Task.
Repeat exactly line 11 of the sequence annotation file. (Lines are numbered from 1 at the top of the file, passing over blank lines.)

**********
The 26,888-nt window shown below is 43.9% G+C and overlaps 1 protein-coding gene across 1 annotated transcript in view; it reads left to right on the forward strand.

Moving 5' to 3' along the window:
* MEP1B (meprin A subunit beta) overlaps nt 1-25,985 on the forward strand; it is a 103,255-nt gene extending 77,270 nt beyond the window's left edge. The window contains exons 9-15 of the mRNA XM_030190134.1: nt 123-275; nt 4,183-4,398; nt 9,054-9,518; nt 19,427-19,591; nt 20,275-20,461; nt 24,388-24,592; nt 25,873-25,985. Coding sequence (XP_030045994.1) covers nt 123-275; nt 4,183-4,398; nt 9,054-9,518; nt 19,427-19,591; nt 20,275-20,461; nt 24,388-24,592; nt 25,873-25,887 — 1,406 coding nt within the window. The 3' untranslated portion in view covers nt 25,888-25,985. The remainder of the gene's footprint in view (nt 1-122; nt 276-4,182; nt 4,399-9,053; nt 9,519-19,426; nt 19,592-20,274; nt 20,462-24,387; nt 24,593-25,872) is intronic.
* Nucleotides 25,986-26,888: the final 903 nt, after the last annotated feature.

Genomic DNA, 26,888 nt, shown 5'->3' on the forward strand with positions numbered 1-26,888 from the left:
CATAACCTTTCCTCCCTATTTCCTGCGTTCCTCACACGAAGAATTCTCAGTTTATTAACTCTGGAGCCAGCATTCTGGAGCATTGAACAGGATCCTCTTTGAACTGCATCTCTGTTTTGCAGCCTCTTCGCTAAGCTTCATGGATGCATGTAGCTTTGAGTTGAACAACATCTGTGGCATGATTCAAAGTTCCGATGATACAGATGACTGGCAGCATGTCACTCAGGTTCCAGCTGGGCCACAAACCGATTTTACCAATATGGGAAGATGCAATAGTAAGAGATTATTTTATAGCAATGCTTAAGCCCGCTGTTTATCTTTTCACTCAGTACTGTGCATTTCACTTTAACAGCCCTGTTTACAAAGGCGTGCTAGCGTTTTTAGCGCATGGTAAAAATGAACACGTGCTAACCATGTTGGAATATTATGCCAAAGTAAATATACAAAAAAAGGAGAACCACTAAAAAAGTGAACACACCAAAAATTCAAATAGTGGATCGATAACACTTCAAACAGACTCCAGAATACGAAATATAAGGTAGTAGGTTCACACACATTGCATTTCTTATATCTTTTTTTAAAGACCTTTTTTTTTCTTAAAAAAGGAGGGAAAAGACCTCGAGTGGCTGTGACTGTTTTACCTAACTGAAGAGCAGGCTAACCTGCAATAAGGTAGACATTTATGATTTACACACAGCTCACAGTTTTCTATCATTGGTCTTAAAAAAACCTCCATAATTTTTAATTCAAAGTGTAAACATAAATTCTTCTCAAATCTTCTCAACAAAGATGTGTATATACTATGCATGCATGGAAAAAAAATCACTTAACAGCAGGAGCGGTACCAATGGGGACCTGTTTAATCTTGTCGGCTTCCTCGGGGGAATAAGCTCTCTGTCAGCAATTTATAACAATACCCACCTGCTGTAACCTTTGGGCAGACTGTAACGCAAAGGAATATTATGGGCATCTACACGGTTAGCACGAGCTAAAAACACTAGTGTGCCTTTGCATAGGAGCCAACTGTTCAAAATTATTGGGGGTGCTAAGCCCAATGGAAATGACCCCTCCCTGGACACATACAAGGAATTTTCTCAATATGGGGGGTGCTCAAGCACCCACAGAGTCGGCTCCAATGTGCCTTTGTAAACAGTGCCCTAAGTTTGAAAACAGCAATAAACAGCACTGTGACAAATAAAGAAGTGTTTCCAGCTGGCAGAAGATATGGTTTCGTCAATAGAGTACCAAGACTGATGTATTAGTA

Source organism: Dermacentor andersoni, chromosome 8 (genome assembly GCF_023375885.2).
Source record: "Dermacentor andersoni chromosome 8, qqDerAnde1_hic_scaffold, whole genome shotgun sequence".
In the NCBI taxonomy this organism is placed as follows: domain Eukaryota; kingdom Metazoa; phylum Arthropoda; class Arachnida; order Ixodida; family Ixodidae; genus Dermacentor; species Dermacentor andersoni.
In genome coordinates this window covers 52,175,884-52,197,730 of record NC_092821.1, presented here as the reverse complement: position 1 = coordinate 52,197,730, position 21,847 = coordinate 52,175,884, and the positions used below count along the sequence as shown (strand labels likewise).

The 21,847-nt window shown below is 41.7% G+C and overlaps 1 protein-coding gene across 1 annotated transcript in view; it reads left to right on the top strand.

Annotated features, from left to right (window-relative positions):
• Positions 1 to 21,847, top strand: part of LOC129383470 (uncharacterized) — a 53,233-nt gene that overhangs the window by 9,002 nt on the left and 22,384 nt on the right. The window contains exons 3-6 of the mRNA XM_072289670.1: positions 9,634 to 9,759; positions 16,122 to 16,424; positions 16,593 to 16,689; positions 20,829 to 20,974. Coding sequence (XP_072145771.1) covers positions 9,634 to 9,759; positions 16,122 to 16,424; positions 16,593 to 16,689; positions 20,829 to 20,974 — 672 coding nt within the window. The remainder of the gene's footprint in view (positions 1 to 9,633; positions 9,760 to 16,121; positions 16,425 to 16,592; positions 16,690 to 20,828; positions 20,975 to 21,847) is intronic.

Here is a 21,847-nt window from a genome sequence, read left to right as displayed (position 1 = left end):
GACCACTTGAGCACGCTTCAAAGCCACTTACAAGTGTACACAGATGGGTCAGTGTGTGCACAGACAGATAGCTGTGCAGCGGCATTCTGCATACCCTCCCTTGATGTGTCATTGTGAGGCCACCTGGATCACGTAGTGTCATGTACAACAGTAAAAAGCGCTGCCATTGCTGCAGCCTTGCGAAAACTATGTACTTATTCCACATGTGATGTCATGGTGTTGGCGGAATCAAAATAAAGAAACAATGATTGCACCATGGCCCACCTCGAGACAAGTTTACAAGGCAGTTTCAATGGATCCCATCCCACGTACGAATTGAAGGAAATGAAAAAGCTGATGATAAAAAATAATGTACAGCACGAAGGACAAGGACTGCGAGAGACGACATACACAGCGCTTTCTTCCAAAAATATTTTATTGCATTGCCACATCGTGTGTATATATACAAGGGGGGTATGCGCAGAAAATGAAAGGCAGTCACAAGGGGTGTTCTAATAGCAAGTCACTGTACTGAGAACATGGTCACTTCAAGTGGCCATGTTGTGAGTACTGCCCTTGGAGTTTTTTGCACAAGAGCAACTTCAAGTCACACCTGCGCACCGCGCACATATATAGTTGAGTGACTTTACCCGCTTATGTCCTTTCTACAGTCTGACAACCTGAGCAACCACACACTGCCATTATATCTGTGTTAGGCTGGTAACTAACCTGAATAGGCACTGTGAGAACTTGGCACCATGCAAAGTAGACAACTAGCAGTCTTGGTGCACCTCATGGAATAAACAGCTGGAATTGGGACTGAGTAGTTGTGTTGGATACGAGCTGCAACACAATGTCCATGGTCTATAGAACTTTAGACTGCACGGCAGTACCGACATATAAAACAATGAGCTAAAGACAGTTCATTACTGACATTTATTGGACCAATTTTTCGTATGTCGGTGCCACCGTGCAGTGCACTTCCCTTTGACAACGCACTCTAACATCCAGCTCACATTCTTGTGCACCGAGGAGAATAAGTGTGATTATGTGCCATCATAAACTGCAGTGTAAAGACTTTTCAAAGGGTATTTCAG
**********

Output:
The 21,847-nt window shown below is 41.7% G+C and overlaps 1 protein-coding gene across 1 annotated transcript in view; it reads left to right on the top strand.